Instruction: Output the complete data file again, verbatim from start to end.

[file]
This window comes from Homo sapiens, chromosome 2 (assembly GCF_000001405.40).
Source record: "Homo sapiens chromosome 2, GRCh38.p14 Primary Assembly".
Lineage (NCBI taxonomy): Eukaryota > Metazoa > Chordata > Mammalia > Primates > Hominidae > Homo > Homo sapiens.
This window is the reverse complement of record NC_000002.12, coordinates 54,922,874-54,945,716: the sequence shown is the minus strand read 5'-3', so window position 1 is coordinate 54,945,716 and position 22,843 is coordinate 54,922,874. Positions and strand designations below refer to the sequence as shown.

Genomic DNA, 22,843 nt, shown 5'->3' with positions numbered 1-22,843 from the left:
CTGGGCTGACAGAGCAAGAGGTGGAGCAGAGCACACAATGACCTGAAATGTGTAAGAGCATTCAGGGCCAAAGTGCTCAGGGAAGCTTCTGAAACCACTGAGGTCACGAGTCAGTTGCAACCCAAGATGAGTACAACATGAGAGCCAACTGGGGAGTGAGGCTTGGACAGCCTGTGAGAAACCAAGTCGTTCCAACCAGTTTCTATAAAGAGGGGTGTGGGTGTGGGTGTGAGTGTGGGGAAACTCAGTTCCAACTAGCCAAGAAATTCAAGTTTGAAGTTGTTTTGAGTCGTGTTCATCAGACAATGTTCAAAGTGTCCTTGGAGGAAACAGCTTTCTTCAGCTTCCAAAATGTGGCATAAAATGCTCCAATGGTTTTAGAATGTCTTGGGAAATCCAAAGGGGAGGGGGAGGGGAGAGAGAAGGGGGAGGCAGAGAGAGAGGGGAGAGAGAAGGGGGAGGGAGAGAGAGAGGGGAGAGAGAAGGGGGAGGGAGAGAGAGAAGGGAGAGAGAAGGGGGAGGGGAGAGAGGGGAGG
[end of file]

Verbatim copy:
This window comes from Homo sapiens, chromosome 2 (assembly GCF_000001405.40).
Source record: "Homo sapiens chromosome 2, GRCh38.p14 Primary Assembly".
Lineage (NCBI taxonomy): Eukaryota > Metazoa > Chordata > Mammalia > Primates > Hominidae > Homo > Homo sapiens.
This window is the reverse complement of record NC_000002.12, coordinates 54,922,874-54,945,716: the sequence shown is the minus strand read 5'-3', so window position 1 is coordinate 54,945,716 and position 22,843 is coordinate 54,922,874. Positions and strand designations below refer to the sequence as shown.

Genomic DNA, 22,843 nt, shown 5'->3' with positions numbered 1-22,843 from the left:
CTGGGCTGACAGAGCAAGAGGTGGAGCAGAGCACACAATGACCTGAAATGTGTAAGAGCATTCAGGGCCAAAGTGCTCAGGGAAGCTTCTGAAACCACTGAGGTCACGAGTCAGTTGCAACCCAAGATGAGTACAACATGAGAGCCAACTGGGGAGTGAGGCTTGGACAGCCTGTGAGAAACCAAGTCGTTCCAACCAGTTTCTATAAAGAGGGGTGTGGGTGTGGGTGTGAGTGTGGGGAAACTCAGTTCCAACTAGCCAAGAAATTCAAGTTTGAAGTTGTTTTGAGTCGTGTTCATCAGACAATGTTCAAAGTGTCCTTGGAGGAAACAGCTTTCTTCAGCTTCCAAAATGTGGCATAAAATGCTCCAATGGTTTTAGAATGTCTTGGGAAATCCAAAGGGGAGGGGGAGGGGAGAGAGAAGGGGGAGGCAGAGAGAGAGGGGAGAGAGAAGGGGGAGGGAGAGAGAGAGGGGAGAGAGAAGGGGGAGGGAGAGAGAGAAGGGAGAGAGAAGGGGGAGGGGAGAGAGGGGAGG